Robin Allen QC, Chair of the Bar Council's Equality and Diversity and Social Mobility Committee, said today's publication of the Lammy Review was a major contribution to the important and urgent task of securing a fair and equal criminal justice system. 

He said: "The Lammy Report and all its recommendations require proper consideration. Criminal barristers in particular have a significant contribution to make in any national debate on the CJS. 

"The Bar Council is committed to ensuring access to justice for all and we will continue to play our part in ensuring defendants and their families have the information they need to understand their rights and options. 

"Transparency is critical to building trust and confidence in the CJS and we support any initiative to make sentencing remarks more accessible. 

"We want our profession and the judiciary to reflect the diversity of the population it serves. As Lammy observes, we are making progress but it is slow. Improving diversity and supporting under-represented groups to enter the profession and progress into the judiciary is an important aspect of our work and something we devote considerable resources to. 

"With proper consideration and communication, targets for the number of minority judges can play an important role in addressing under-representation. They focus the mind and have been used to try to improve the gender balance in UK boardrooms. 

"However, targets are not the complete solution. Justice requires that good judges from a comprehensively diverse background are appointed.  That is why the Bar Council's immediate focus is on developing a foundation course in judgecraft - to be undertaken pre-application - that will demystify the skills needed for judicial appointment and increase the confidence, particularly of ethnic minorities, women, and those from a non-traditional background, when applying. This work, already well on foot, aligns closely with Lammy's Recommendations 15 and 16. 

"Finally none of these important and imaginative recommendations will happen without adequate resourcing.  The Bar Council therefore calls on the Treasury to find the funds for the Ministry of Justice to take forward these proposals." 

The Bar Council will also be looking closely at how it can support work on the following recommendations:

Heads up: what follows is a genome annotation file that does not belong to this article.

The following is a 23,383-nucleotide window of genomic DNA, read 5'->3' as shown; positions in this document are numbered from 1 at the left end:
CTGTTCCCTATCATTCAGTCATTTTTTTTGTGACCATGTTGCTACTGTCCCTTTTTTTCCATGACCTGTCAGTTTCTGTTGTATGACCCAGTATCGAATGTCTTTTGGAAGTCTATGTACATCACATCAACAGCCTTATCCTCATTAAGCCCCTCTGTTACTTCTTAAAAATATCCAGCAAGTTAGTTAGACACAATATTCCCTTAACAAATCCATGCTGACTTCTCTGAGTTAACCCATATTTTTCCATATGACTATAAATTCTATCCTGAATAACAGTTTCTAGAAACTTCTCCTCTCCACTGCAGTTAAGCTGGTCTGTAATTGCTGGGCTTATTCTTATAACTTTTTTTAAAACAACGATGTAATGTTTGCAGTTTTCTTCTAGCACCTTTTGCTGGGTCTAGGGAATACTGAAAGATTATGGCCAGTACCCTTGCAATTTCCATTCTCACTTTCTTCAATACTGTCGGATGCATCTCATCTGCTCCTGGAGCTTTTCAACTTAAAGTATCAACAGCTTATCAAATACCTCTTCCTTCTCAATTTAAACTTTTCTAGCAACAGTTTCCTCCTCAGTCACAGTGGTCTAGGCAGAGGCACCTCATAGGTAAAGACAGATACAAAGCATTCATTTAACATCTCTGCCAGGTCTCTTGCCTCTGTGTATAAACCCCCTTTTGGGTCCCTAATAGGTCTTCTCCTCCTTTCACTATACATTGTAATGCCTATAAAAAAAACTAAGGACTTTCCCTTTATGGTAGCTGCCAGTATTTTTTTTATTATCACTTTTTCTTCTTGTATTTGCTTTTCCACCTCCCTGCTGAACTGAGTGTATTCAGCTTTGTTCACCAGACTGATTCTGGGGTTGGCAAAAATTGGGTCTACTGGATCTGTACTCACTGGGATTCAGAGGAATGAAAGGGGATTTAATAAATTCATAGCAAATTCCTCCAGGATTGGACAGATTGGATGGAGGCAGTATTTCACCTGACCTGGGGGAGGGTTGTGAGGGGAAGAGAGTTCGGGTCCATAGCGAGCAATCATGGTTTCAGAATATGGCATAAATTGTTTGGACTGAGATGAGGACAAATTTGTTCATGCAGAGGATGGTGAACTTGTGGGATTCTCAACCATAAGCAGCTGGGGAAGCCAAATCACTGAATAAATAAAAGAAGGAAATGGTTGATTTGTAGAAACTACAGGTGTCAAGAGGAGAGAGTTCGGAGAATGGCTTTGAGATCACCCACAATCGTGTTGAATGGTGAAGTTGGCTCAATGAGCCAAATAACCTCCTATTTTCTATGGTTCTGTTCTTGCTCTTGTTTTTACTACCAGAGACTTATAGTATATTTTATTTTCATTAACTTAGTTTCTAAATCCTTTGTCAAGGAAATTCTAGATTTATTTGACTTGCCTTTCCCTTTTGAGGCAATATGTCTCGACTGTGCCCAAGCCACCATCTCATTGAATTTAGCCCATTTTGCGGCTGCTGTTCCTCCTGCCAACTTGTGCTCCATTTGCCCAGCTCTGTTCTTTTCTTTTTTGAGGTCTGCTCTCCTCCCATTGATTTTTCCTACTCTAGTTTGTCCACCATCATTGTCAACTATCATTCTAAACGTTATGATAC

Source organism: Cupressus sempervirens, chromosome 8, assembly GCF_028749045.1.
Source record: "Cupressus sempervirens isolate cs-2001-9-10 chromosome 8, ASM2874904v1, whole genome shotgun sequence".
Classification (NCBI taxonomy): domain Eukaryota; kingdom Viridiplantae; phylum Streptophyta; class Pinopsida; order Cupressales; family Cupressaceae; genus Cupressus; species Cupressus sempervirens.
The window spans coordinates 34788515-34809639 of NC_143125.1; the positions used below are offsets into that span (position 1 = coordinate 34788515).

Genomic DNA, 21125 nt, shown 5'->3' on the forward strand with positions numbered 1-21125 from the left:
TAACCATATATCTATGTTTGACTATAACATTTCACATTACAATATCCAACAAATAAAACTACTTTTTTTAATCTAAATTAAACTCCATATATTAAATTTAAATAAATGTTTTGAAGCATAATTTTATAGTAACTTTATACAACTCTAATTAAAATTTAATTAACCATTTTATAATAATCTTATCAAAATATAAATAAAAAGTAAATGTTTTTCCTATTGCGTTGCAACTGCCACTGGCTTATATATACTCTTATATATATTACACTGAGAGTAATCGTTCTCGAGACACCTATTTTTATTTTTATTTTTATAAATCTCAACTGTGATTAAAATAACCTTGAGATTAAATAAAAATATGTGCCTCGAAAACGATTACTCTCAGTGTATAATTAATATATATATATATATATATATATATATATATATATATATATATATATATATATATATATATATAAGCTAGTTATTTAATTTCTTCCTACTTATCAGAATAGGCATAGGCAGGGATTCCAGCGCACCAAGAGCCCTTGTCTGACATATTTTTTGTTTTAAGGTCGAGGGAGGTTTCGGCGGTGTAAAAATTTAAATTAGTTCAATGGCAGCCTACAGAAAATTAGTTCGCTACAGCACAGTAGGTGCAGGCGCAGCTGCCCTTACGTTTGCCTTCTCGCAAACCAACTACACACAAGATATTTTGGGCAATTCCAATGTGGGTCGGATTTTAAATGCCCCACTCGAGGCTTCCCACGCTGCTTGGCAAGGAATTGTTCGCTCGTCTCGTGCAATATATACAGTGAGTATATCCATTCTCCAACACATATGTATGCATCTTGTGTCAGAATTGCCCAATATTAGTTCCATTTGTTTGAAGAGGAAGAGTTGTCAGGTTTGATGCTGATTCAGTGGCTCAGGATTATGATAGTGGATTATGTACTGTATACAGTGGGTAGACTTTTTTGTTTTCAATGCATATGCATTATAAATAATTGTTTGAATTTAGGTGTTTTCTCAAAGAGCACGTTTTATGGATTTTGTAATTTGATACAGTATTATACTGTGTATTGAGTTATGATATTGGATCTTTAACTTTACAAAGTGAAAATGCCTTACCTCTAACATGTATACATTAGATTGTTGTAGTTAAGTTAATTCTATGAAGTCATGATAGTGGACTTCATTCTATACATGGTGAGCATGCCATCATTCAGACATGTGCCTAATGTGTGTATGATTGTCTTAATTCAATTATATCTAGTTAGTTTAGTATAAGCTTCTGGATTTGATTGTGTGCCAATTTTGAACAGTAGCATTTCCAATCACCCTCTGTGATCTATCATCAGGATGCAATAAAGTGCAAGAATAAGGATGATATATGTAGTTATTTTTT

• Recommendation 9: The Home Office, the MoJ and the Legal Aid Agency should work with the Law Society and Bar Council to experiment with different approaches to explaining legal rights and options to defendants. These different approaches could include, for example, a role for community intermediaries when suspects are first received in custody, giving people a choice between different duty solicitors, and earlier access to advice from barristers. 

  • Recommendation 14: The judiciary should work with Her Majesty's Courts and Tribunals Service (HMCTS) to establish a system of online feedback on how judges conduct cases. This information, gathered from different perspectives, including court staff, lawyers, jurors, victims and defendants, could be used by the judiciary to support the professional development of judges in the future, including in performance appraisals for those judges that have them. 

  • Recommendation 12: The Open Justice initiative should be extended and updated so that it is possible to view sentences for individual offences at individual courts, broken down by demographic characteristics, including gender and ethnicity. 

  • Recommendation 13: As part of the court modernisation programme, all sentencing remarks in the Crown Court should be published in audio and/or written form. This would build trust by making justice more transparent and comprehensible for victims, witnesses and offenders. 


Further information is available from the Bar Council Press Office on 020 7222 2525 and

The Bar Council represents barristers in England and Wales. It promotes:  

  • The Bar's high quality specialist advocacy and advisory services

  • Fair access to justice for all

  • The highest standards of ethics, equality and diversity across the profession, and

  • The development of business opportunities for barristers at home and abroad. 

The General Council of the Bar is the Approved Regulator of the Bar of England and Wales. It discharges its regulatory functions through the independent Bar Standards Board.